J.. ' ).. 111 BAY~ : ~-~ 'ClTY High Speed Rail Route "' : -.: - . llllllllliiHIIIi!lllllllll Rail Feeder Rout®s • UIUIIIIIIB Bus feeder Routes "' - Existing Stations ~nd/or - SAG INA\• Urb3nheo:l Areas. - - -GRAND ·~ • Corridor Termini/Hubs "' RAPIDS - FLJNT u - ...... •·--lliilllll- •I : .-.""' '\ • I -« ....- "" \ fANSJNG \\ a •I "< ' • '<-"' ' c, BATTLE CREEK




' CHICAGO jt,' ' ' ' ' ' ' ' / ' ' fll' SPR/NGfi!LO '' I ' ST.LOUIS G I (


SMSA Pop./ Daily Person Trips3/ Pop .1/ Mile Over Over Corridor (000) Mil es2/ (000) 100 Mi. 50 Mi. 1. -Harrisburg- 8,055 313 25.7 22,000 NA Pittsburgh

2. Pittsburgh-Cleveland- 10,774 327 32.9 l3' 700 38,500 Detroit 3. Cleveland-Columbus- 6,142 272 22.6 14,200 18' 400 Cincinnati

4. Detroit-Columbus~ 8,728 304 28.7 13,200 25,800 Cincinnati 5. Detroit-Kalamazoo- 12,925 275 47.0 15,900 26,000 Chic ago

6. Ci nc inn at i- ~ 10.315 295 35.0 15,900 NA Chic ago 7. Chicago-Milwaukee 8,051 87 97.7 NA NA 8. Chicago-Springfield- 9,460 291 32.5 14,500 NA St. Louis

Notes:!/ 1980 U.S. Census of Populatiqn for SMSA's (over 200,000 population in contiguous urban areas) only. 1/ Highway mileage from 1984 Rand McNally Road Atlas. 3/ Preliminary estimate of total person trip travel by corridor. The columns represent the total number of person trips between corridor communities which are over 100 miles or over 50 miles in distance.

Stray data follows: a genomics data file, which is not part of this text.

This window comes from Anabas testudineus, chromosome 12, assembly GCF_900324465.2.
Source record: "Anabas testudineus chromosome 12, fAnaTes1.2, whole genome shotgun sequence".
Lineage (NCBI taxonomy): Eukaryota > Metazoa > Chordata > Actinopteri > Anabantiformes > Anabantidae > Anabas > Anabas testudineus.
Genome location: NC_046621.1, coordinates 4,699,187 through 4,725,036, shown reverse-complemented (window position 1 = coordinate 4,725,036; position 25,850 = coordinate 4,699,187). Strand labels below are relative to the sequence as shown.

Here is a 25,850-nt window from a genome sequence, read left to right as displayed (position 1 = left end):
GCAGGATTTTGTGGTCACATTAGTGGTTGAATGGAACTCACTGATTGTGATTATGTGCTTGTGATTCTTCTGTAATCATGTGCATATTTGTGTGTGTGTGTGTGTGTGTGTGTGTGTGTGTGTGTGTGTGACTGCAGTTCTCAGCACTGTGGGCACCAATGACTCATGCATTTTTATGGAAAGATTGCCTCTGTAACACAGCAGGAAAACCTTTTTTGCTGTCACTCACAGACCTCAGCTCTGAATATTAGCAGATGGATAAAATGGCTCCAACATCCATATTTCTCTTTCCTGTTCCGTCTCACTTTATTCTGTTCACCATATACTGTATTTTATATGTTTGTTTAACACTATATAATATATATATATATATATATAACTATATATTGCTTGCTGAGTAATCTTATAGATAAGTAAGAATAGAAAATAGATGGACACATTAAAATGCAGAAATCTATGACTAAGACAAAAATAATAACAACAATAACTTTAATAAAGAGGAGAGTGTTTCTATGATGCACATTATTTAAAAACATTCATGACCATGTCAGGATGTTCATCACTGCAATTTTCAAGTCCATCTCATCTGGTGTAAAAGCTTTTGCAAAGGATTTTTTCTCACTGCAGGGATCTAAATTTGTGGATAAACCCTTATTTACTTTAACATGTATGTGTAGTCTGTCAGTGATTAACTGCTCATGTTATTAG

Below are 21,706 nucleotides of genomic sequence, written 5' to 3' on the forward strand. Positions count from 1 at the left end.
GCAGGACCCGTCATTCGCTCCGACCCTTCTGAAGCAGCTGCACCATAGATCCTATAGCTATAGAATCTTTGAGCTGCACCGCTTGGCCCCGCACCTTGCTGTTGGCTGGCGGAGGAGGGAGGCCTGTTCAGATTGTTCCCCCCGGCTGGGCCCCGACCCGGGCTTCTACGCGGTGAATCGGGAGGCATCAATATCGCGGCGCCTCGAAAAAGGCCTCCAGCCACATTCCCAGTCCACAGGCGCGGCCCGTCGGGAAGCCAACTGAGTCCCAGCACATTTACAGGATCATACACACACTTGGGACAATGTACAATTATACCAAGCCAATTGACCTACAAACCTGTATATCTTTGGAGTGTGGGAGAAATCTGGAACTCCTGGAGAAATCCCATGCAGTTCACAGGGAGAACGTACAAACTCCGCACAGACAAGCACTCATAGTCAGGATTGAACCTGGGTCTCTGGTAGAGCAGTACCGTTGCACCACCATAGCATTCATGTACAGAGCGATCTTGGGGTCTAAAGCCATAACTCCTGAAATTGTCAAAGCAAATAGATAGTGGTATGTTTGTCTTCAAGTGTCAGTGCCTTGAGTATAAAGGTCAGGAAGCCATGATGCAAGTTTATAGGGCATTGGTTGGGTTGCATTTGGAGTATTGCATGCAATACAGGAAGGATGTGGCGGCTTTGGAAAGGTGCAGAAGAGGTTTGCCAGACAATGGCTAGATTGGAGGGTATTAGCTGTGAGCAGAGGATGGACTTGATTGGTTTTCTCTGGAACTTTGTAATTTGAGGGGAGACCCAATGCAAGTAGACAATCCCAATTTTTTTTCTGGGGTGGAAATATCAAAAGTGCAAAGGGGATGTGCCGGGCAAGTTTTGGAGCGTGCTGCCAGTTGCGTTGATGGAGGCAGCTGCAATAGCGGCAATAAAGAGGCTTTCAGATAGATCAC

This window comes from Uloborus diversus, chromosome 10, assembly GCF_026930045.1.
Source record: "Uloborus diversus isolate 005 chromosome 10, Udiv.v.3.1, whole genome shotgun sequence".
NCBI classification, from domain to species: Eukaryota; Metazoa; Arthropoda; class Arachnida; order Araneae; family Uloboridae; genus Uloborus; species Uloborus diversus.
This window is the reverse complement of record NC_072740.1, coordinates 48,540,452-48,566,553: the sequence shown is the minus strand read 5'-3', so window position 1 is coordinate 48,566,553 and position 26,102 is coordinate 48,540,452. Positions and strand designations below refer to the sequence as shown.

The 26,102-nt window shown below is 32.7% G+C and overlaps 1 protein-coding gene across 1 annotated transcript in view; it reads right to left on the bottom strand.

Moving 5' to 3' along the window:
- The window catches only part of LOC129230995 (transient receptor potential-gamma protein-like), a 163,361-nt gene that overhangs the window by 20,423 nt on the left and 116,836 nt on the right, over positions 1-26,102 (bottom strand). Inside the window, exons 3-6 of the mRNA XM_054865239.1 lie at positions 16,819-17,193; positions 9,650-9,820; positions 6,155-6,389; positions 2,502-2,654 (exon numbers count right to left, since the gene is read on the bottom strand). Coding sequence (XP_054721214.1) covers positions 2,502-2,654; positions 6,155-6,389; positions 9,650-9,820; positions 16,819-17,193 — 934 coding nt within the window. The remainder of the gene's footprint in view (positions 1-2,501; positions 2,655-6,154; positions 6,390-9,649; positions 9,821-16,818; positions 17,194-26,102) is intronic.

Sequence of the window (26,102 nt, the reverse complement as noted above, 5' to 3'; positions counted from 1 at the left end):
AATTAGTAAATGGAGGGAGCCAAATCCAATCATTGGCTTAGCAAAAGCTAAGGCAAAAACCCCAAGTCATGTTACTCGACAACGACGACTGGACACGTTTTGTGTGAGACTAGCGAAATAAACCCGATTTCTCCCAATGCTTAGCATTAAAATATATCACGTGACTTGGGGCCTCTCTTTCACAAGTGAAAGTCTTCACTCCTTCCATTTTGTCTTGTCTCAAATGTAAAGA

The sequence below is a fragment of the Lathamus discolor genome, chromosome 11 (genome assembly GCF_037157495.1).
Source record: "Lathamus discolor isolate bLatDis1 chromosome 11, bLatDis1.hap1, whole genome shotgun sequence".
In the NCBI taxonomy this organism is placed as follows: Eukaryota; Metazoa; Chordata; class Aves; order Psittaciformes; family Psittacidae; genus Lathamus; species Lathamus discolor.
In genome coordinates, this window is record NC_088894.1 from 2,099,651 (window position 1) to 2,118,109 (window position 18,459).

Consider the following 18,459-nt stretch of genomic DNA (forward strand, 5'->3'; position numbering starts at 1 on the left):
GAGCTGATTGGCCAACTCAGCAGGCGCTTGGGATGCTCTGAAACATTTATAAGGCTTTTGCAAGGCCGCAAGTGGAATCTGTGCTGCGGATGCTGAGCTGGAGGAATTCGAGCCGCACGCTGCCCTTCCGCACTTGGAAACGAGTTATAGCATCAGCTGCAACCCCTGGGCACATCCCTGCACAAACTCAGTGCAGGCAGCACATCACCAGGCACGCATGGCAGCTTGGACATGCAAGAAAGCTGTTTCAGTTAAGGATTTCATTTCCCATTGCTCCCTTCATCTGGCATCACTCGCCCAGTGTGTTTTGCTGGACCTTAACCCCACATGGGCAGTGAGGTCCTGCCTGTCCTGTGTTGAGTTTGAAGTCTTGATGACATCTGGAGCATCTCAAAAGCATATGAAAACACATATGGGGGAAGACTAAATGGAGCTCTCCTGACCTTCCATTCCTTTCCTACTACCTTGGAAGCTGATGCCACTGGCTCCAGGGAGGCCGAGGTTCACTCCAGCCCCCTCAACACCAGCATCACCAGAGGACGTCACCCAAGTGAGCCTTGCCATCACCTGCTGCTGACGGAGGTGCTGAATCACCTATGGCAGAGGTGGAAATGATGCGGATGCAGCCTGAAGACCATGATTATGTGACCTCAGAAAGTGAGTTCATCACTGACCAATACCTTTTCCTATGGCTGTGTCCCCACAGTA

Source: High Speed Rail Compact Background Report, May 1984.

Gl In addition to connecting rail services, it is desirable that intercity bus connections be provided to and from other parts of the state. The trend toward intermodal stations will facilitate this approach.

E. Comparision to Other Corridors The High Speed Rail Compact identified eight midwestern corridors which have potential for high speed rail passenger service (see Figure 8 and Table 12). These corridors are generally in the 250-300 mile distance range in whic.h surface transportation can be time competitive with air for end point to end point travel and

significantly faster than air or auto for tr~el to or from inter­ mediate points. Each of the corridors is anchored by a major metropolitan area and several have large population centers between the major end points. Chicago-Indianapolis-Cincinnati and Detroit­ Cleveland-Pittsburgh are examples of this. The Detroit-Chicago corridor ranks first among the long distance corridors in population density and is one of the top corridors in terms of total person trips.


V. OPERATING REVENUES AND COSTS The financial characteristics of each alternative are defined by operating revenues and costs and by the initial capital costs associated .---- with system development.